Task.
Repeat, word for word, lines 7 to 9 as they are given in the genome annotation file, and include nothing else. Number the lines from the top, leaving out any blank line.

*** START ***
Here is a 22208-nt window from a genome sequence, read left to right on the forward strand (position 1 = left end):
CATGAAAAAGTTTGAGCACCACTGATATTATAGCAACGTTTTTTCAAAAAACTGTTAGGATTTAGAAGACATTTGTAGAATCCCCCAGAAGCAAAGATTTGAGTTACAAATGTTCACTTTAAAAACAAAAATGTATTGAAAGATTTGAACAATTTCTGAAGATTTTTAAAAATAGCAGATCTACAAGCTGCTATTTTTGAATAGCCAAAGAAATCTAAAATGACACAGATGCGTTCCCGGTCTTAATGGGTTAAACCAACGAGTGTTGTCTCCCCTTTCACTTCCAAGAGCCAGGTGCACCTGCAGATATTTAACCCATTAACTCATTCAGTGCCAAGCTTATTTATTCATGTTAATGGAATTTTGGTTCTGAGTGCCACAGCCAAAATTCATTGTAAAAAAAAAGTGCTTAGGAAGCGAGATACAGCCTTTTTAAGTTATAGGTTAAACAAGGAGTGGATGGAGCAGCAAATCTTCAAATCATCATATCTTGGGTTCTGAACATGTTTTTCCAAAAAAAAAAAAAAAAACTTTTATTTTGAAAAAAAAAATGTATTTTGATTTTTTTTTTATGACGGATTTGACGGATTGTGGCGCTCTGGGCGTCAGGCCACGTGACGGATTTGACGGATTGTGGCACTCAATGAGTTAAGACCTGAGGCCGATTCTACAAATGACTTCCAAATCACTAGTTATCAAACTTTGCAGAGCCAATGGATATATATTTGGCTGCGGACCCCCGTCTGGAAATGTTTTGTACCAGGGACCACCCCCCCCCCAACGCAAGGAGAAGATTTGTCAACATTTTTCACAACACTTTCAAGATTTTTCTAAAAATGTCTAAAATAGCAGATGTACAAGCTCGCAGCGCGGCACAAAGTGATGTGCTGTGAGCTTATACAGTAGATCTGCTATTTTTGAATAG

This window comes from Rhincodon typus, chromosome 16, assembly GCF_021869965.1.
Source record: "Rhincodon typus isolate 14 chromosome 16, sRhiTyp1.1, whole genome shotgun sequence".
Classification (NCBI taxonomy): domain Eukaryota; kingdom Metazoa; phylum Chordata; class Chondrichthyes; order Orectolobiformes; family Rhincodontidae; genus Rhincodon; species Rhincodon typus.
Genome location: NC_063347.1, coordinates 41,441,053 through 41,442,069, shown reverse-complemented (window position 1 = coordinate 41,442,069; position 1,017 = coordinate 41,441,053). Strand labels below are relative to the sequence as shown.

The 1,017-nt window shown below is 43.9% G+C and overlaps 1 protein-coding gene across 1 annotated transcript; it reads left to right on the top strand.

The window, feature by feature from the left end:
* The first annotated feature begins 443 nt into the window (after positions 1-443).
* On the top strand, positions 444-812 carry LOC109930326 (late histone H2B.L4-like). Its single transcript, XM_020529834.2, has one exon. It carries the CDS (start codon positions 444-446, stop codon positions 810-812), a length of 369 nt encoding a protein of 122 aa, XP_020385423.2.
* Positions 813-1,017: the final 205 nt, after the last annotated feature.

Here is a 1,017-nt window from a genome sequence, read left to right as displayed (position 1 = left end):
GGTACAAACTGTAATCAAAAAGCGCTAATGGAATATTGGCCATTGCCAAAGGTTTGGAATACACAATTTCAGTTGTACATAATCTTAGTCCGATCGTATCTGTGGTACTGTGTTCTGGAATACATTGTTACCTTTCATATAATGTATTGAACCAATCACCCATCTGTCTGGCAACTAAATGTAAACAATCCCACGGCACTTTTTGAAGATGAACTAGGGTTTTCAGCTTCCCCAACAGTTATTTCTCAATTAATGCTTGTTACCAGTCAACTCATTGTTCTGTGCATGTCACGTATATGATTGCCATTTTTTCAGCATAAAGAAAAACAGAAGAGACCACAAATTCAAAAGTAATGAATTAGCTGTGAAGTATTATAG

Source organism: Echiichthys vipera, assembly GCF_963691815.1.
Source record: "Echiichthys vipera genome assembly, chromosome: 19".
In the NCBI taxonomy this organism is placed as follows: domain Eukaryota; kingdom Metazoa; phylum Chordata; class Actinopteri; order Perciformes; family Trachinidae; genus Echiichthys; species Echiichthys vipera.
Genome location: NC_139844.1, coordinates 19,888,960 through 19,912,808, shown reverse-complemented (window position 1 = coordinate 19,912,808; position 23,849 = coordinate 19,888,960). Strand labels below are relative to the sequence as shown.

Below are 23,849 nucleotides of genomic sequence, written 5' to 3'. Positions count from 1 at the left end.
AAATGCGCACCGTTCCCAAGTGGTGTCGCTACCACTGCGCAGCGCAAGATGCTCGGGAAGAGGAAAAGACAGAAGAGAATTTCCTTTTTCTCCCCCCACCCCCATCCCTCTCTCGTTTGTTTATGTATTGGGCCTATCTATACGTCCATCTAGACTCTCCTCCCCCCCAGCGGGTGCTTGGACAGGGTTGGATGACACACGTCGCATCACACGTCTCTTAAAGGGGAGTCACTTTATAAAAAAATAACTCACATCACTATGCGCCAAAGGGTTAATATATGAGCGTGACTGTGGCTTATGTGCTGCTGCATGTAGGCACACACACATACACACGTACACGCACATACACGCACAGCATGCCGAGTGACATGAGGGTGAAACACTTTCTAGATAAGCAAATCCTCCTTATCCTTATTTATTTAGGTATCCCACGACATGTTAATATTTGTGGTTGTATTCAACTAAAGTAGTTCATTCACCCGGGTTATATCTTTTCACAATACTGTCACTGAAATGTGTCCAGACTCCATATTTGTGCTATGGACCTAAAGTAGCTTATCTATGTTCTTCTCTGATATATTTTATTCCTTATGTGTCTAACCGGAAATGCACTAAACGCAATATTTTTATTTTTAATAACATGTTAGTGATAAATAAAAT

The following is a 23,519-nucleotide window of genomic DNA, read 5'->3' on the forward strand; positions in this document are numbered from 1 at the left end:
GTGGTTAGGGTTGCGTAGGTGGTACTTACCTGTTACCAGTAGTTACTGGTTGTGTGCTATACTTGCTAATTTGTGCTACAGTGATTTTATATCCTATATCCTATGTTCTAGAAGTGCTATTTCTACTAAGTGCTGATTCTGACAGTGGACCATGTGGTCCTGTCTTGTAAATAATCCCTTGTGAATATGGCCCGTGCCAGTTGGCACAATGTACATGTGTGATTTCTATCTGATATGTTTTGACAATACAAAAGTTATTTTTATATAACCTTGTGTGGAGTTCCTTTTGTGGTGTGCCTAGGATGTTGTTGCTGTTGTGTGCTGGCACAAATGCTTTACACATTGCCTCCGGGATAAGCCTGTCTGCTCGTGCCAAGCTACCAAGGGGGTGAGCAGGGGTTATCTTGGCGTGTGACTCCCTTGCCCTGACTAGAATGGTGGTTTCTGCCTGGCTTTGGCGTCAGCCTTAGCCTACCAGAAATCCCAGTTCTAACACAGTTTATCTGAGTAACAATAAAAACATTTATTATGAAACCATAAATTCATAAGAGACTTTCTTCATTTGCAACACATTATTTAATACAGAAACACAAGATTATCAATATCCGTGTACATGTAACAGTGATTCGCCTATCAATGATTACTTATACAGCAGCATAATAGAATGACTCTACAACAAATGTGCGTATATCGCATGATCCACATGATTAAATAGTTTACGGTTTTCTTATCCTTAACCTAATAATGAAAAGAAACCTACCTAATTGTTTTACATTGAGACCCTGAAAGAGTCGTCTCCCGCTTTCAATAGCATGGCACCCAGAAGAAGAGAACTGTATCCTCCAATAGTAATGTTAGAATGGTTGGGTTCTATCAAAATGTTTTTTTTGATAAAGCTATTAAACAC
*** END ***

The 1,017-nt window shown below is 43.9% G+C and overlaps 1 protein-coding gene across 1 annotated transcript; it reads left to right on the top strand.

The window, feature by feature from the left end:
* The first annotated feature begins 443 nt into the window (after positions 1-443).